Is There Potential for the Food Delivery Startup? Do they have Good Impact for Society?


Is There Potential for the Food Delivery Startup? Do they have Good Impact for Society?

– Unveiling the Dynamic Challenge in Japan, India, and Beyond –

Has it ever crossed your mind that

Are Economic Disparities a crucial driver for the growth of the food delivery startup?


In countries like India and Indonesia, where the food market is growing significantly due to population bonuses, unicorns such as Zomato, Swiggy, and GrabFood are emerging. For cloud kitchen service, BOX8, FreshMenu, InnerChef, Hangry, Yummy Corp, they are also outstanding. However, it is important to recognize the high risk in this sector, as evidenced by the fact that 80% of startups fail.

Through this opportunity, I want to explore a thought: Is the food delivery business a high-risk venture that takes advantage of economic disparities? If this is true, it might reveal more about the long-term growth and future challenges unicorn companies in this industry are likely to face. Let’s look at Japan first and compare it with India and Indonesia situation for a clearer perspective.


Grab Food and Gojek (GoFood) Drivers Weave the Streets in a Dance of Delivery in Jakarta

First, let’s explore food delivery challenges in Japan


Japan’s food delivery market is said to be more than twice that of India, USD$8 bn, but it has no unicorns. Top food delivery companies like Demae-can, menu, Inc., and D Delivery are either struggling for various reasons or have gone bankrupt. Demae-can, the top player in Japan, has been in the red for five consecutive years. The deficit is attributed to a continuous decrease in GMV and active users even since Covid-19. If user numbers plateau, the only option to maintain profitability is to raise fees. Although there are plans to turn a profit by 2025, growth in food delivery alone is deemed no longer viable.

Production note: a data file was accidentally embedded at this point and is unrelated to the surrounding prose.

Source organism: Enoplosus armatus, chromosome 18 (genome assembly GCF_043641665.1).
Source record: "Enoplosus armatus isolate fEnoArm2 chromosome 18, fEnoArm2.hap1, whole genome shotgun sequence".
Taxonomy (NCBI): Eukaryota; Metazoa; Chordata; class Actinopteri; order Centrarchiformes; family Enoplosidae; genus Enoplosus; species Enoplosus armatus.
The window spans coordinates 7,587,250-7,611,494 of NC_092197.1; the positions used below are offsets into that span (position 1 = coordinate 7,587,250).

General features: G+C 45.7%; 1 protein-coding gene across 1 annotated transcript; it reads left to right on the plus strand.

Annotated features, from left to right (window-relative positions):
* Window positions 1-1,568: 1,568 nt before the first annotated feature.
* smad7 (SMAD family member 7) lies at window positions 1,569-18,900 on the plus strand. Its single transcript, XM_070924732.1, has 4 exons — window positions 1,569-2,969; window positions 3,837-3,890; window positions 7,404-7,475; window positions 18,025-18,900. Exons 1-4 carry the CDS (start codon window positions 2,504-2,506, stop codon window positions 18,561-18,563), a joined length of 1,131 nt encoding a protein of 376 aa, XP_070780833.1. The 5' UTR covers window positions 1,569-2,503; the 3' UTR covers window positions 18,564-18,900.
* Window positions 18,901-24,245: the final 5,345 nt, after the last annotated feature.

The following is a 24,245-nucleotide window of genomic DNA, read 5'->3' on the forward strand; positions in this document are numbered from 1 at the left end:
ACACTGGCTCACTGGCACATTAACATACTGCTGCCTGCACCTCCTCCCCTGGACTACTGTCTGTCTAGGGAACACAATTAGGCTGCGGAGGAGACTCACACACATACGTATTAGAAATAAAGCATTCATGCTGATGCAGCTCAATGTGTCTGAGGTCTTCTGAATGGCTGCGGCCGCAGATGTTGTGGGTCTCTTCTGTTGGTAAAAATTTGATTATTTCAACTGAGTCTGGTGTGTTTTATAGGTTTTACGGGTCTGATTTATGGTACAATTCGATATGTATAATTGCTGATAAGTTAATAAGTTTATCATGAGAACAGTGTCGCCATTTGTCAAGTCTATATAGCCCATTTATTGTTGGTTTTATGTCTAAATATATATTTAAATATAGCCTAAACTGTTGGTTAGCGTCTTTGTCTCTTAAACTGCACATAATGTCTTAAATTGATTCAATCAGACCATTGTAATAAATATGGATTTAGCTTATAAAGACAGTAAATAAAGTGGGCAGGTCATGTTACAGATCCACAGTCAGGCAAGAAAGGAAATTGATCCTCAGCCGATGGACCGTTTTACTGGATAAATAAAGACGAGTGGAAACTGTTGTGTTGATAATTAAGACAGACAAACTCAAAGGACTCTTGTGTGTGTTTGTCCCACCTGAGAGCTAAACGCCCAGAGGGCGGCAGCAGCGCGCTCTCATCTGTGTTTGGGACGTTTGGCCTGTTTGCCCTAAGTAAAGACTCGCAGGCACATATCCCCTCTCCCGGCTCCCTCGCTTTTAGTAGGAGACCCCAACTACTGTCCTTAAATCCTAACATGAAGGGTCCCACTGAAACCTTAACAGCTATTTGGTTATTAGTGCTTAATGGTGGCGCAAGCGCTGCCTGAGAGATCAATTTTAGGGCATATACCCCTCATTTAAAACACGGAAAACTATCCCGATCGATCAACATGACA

A reason for this early market saturation in Japan is the lack of a formula which is:

“People who can buy at high prices and those who will deliver at low wages”

Japan, albeit having some economic disparity, is a country where this is less pronounced, especially in urban areas like Tokyo and Osaka with low unemployment and relatively high minimum wages. Even with well-developed infrastructure, delivery costs inevitably become high. Moreover, with the high density of food establishments, especially convenience stores, there’s a limited base of customers willing to pay a premium for regular food delivery.


Demae-can and Menu in Tokyo

Food delivery companies into more than just food deliverers in High-income countries


In countries like Finland, where business models relying on social disparities and low-wage labor don’t thrive, the unicorn Wolt has made the following statement:

“We aims to create a ‘shopping mall in your pocket‘. Deliver more than just food menus. We were one of the first to deliver from membership-based wholesale retailers like Costco and drugstores, also expanding our cooperation with convenience stores, local supermarkets, and department stores. This expands the variety of products available for order via our smartphone application.”

Finland has high labor costs and many regions with low population density, making it a challenging market for delivery. However, by expanding the category of items they deliver, Wolt has gained a fan base as a service that provides ‘everything at your fingertips, delivered with care’.


Miki Kuusi, CEO & Co-founder, Wolt

Indeed, in Japan too, Wolt and Uber are growing their revenues with this strategy, transforming food delivery companies into more than just food deliverers. It’s worth noting that Demae-can (Yahoo LINE), MENU (KDDI Corporation), and d Delivery (NTT DOCOMO, INC.) are all either started by large corporations or quickly acquired by them, indicating the absence of pure Japanese startups in this field.

In the food delivery business, where the revenue model is extremely sensitive (digging into deficits to increase GMV), non-food handling is essential in Japan, where low-wage labor isn’t feasible. In other words, starting a company means immediately competing with giants like Amazon or Seven & i Holdings and AEON CO. (M) BHD. in e-commerce and daily goods. Hence, I believe the market inevitably becomes dominated by large corporations.